Gut health is having a moment, with sales of fermented foods such as kefir, kombucha, and kimchi steadily on the rise. The benefits of “good bacteria” in fermented foods and supplements go well beyond the gut, moderating immune responses, heart health, weight, and even mood. But do products hold up to the claims on their labels?
A new study from the University of Illinois and The Ohio State University examined bacterial content of five brands of kefir, a fermented dairy beverage often likened to drinkable yogurt. The research showed the majority of products overstated bacterial density and contained species not included on the label.
“Our study shows better quality control of kefir products is required to demonstrate and understand their potential health benefits. It is important for consumers to know the accurate contents of the fermented foods they consume,” says Kelly Swanson, the Kraft Heinz Company Endowed Professor in Human Nutrition in the Department of Animal Sciences and the Division of Nutritional Sciences at Illinois.
Label-reading consumers might be familiar with typical units listed on fermented products: colony-forming units per gram (cfu/g). Generally, the more bacteria per gram, the more likely they are to provide health benefits.
Most companies guarantee minimum counts of at least a billion bacteria per gram, with many claiming up to 10 or 100 billion. Because food-fermenting microorganisms have a long history of use, are non-pathogenic, and do not produce harmful substances, they are considered “Generally Recognized As Safe” (GRAS) by the U.S. Food and Drug Administration and require no further approvals for use. That means companies are free to make claims about bacteria count with little regulation or oversight.
Swanson and his colleagues purchased two bottles each of five major kefir brands and brought them back to the lab. There, they cultured and counted bacterial cells and sequenced DNA to identify bacterial species.
Only one product delivered 10 billion bacteria per gram, the quantity promised on its label. All the others fell short of their claims, delivering between 10 million (in a product promising 100 billion) and one billion (in a product promising 10 billion).
“Just like probiotics, the health benefits of kefirs and other fermented foods will largely be dependent on the type and density of microorganisms present,” Swanson says. “With trillions of bacteria already inhabiting the gut, billions are usually necessary for health promotion. These product shortcomings in regard to bacterial counts will most certainly reduce their likelihood of providing benefits.”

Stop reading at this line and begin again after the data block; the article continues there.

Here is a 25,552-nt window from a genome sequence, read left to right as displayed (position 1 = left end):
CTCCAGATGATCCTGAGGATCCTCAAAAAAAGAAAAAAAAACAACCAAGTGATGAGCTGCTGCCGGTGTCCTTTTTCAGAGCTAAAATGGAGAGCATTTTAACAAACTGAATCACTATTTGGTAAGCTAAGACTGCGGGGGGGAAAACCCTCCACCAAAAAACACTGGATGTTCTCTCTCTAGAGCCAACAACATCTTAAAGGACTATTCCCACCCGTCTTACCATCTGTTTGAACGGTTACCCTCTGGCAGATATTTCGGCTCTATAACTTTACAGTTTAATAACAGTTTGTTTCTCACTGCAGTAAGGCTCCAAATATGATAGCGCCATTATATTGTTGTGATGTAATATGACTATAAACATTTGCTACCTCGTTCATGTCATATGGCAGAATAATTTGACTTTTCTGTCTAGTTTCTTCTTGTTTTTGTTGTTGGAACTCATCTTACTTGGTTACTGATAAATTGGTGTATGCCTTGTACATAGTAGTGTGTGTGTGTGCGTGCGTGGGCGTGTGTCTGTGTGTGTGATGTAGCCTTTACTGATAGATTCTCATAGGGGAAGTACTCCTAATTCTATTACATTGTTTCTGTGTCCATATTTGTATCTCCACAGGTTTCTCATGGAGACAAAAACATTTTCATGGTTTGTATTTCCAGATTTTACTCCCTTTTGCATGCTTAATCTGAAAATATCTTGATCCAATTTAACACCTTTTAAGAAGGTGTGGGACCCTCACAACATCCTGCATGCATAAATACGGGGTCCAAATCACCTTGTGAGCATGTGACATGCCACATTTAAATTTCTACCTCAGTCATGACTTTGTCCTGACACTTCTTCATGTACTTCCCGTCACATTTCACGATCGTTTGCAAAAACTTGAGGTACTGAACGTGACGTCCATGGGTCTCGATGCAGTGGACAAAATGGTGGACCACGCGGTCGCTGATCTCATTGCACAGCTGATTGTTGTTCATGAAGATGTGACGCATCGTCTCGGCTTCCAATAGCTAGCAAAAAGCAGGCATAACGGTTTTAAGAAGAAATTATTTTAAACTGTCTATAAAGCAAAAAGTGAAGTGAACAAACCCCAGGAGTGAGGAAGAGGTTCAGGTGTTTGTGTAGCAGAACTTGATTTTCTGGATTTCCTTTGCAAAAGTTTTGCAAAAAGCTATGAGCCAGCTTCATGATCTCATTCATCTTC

When the research team identified bacteria in their samples against the ones listed on the label, there were distinct discrepancies. Some species were missing altogether, while others were present but unlisted. All five products contained, but didn’t list, Streptococcus salivarius. And four out of five contained Lactobacillus paracasei.
Both species are common starter strains for the production of yogurts and other fermented foods. Because they are relatively safe and may contribute to the health benefits of fermented foods, Swanson says it’s not clear why they aren’t listed on the labels.
Although the study only tested five products, Swanson suggests the results are emblematic of a larger issue in the fermented foods market.
“Even though fermented foods and beverages have been important components of the human food supply for thousands of years, few well-designed studies on their composition and health benefits have been conducted outside of yogurt. Our results underscore just how important it is to study these products,” he says. “And given the absence of regulatory scrutiny, consumers should be wary and demand better-quality commercial fermented foods.”
The article, “Commercial kefir products assessed for label accuracy of microbial composition and density,” is published in JDS Communications [DOI: 10.3168/jdsc.2020-0056]. Authors include Breanna N. Metras, Maxwell J. Holle, Valerie J. Parker, Michael J. Miller, and Kelly S. Swanson. This work was supported by USDA’s National Institute of Food and Agriculture.
The Department of Animal Sciences is in the College of Agricultural, Consumer and Environmental Sciences at the University of Illinois.